Citizens! It is not a well-known fact that the Incomparable One – YOUR TFD! – is a huge fan of role-playing games (RPGs), including Dungeons and Dragons as well as more outré fare such as Call of Cthulhu. I have been playing these and other games with two groups of friends over a very long period of time – one for more than a decade and one for (wait for it…) 37 years! 🙂
If you’re not familiar with the concept of RPG, it’s basically a story narrated by the Game Master who takes the players down a campaign designed for challenging the mind and imagination of the players. One of My current games is set in early 20th-century Siberia and the players are trying to prevent 3 different potentially world-ending scenarios involving eldritch beings from beyond the stars! TFD‘s unparalleled knowledge of history and fantasy alike are combined into one electrifying game indeed, and I truly enjoy sharing some quality time with my friends like this!
These are some of my closest buddies and they have been doing a great job in their campaign, so this recipe is hereby posted in their honor – Marcus, Andy, David, Aaron, Greg and Saumya – this one is for all of you! 😀
Siberian cuisine is not exactly one that most people consider world-class – but while it may lack the flavor complexities of the French, Italian or Chinese culinary canon, it still delivers a most flavorful and hearty meal when properly prepared. Today, I give you an example of ‘Neo-Siberian’ fare, a recipe I have adapted from a famed gourmet restaurant in Murmansk – one for Reindeer Soup!
As noted in a fascinating article on languagesoftheworld.info:
Since Siberia is distinguished by harsh climates, its inhabitants – both the indigenous peoples and the Russian settlers – had to develop unique culinary approaches in order to utilize the region’s scanty foods, adapt to the cold temperatures and avoid vitamin deficiencies.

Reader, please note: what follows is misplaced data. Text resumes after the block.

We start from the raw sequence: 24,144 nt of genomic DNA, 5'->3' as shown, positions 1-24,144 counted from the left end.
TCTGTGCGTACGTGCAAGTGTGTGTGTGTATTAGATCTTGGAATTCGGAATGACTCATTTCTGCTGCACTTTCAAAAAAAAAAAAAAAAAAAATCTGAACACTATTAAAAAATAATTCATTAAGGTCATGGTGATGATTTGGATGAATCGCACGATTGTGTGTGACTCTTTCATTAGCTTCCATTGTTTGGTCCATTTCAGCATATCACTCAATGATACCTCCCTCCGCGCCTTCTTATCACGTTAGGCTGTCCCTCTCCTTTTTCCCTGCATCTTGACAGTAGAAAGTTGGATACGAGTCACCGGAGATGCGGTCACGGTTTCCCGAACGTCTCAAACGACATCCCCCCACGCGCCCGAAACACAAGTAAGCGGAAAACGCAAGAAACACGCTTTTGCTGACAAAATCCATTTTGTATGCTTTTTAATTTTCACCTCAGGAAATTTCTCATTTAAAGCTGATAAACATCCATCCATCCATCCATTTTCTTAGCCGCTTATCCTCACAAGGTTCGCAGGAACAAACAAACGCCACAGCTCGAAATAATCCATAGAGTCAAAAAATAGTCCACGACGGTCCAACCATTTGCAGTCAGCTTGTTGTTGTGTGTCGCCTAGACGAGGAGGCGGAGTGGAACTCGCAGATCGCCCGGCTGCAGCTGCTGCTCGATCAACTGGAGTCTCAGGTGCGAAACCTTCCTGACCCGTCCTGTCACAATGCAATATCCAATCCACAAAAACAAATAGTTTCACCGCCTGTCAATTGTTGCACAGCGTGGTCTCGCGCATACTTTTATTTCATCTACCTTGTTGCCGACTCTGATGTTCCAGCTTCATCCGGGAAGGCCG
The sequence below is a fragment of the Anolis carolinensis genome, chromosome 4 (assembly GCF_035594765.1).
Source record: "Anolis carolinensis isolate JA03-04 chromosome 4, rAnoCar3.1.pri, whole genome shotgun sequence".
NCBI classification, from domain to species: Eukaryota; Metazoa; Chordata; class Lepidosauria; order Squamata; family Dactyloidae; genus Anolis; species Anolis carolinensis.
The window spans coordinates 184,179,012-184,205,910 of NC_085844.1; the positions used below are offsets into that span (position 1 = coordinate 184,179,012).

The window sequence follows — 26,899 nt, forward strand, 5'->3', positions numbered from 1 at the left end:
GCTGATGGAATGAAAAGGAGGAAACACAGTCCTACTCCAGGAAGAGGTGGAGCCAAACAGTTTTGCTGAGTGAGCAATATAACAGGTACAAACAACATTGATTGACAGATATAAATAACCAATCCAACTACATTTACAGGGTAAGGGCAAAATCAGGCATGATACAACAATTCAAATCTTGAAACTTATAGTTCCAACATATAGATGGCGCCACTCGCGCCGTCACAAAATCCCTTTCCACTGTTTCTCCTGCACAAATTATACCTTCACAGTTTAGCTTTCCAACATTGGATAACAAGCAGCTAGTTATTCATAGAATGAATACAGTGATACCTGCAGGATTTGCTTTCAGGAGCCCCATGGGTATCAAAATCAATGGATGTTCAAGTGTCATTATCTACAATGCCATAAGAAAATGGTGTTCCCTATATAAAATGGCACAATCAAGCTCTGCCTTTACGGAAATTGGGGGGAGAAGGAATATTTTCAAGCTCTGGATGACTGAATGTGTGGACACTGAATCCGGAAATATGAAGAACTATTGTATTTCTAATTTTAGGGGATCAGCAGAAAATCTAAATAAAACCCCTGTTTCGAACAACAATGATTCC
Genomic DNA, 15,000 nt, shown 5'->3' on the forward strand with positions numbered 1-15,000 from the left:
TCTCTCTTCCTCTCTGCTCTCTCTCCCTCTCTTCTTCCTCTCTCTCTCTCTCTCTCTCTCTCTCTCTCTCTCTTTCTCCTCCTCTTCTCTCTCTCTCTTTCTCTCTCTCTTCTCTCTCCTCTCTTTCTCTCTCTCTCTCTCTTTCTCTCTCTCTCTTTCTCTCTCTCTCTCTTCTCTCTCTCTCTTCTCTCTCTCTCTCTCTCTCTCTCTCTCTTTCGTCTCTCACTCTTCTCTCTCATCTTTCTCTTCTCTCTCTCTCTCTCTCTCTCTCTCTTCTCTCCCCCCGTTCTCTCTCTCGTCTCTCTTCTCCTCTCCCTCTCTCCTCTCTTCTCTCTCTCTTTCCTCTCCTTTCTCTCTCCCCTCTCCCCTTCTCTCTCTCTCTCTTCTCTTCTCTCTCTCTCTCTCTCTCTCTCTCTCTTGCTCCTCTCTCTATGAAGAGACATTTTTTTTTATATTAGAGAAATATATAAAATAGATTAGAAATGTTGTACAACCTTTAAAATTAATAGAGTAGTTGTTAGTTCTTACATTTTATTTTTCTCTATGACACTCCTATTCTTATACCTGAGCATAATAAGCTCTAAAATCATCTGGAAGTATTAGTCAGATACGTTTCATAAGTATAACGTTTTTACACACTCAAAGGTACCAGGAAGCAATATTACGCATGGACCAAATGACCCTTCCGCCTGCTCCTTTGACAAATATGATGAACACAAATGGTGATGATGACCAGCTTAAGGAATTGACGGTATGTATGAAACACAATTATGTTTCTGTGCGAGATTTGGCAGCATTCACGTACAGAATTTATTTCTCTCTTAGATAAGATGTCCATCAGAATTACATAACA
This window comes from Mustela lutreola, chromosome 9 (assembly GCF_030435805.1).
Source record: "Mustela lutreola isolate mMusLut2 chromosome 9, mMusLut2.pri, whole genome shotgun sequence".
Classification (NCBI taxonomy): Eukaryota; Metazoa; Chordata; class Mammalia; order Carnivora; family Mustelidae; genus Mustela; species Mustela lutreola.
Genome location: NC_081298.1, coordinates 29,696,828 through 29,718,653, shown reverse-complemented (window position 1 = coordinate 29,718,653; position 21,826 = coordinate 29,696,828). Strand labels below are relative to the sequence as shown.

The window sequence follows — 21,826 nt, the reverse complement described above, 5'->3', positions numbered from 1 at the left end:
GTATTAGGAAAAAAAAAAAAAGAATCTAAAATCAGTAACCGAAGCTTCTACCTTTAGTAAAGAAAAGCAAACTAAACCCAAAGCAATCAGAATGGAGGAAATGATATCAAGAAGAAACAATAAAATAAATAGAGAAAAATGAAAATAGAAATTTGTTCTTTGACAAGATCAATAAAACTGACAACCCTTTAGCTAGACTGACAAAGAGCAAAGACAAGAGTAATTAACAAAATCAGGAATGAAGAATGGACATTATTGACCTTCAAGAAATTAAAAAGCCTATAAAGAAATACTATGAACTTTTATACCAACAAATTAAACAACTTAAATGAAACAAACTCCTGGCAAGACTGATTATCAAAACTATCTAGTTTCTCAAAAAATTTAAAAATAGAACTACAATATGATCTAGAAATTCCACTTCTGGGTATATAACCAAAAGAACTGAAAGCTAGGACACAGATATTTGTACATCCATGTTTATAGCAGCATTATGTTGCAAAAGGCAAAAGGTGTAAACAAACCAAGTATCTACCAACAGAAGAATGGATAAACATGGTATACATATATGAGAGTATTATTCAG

Characteristically, linguistic and ethnic affinities do not determine gastronomic destiny, as natural and historical conditions play a more significant role. For example, the Yakut (Sakha) are a Turkic-speaking group, yet their cuisine exhibits few similarities to those of other Turkic groups, such as Tatars or Azeris. In terms of ingredients, Yakut food is closest to those of other peoples of the Far North, including the Siberian Russians, and its cooking method have been heavily influenced by Mongolian traditions.
This unique combination of gastronomic influences set Yakut cuisine apart, making it one of the three major cooking traditions of Siberia. The region’s two other major cuisines are that of the Arctic peoples in northern Siberia and that of the Mongolian groups of southern Siberia.
Even though the indigenous groups of the Far North – Nenets, Dolgan, Evenk, Chukchi, Nganasan, Eskimos, Koryaks, and others – inhabit a vast expanse of territory and speak very different languages, the natural environments that they occupy are similar. Moreover, over centuries these groups developed similar economies based mostly on reindeer herding, sea-mammal hunting, and fishing. Such influences led them to also develop similar culinary sensibilities and techniques.
Many, if not most, books on the ethnic cuisines of Russia either do not mention the Arctic foodways at all or judge them to be primitive at best. This assessment is based on the paucity of ingredients available to northern indigenes, on a limited use of cooking, and on the lack of kitchen implements. The few authors who discuss the nutrition of the peoples of the Far North typically restrict themselves to mere mentions of the types of foods that are consumed: meat, fish, and so on.
But despite living in harsh conditions above the Arctic Circle and consuming a diet supposedly based almost entirely on meat and fish, northern indigenes have almost never suffered from scurvy and other types of vitamin deficiency that were historically common to European visitors of the region. So how have they managed that?
One excellent source of information about the Siberian foods is William Vasilyevich Pokhlyobkin’s 1978 National cuisines of our peoples (in Russian. According to Pokhlyobkin, the most important element of the northern indigenes’ nutritional program is raw meat and fish.
In northern Siberia, uncooked meat or fish is often eaten in a lightly-frozen state. Typically, such flesh is sliced into long, thin flakes, called stroganina (from the Russian word strogat’, meaning ‘whittle’). While raw meat is eaten with no salt or spices of any kind, stroganina is lightly salted and flavored with savory herbs: cochlearia (similar to horseradish), watercress, wild garlic, and the like.
Meat stroganina is typically served with fermented berries: cloudberry, bramble berry, and mooseberry. Air-dried meat is also consumed. But northern Siberian indigenes do not salt or smoke meat. Fish, on the other hand, is prepared in a variety of ways. It can be can be served raw, salted, fermented, dried, lightly frozen (stroganina), or baked in ashes, but it is never boiled or fried.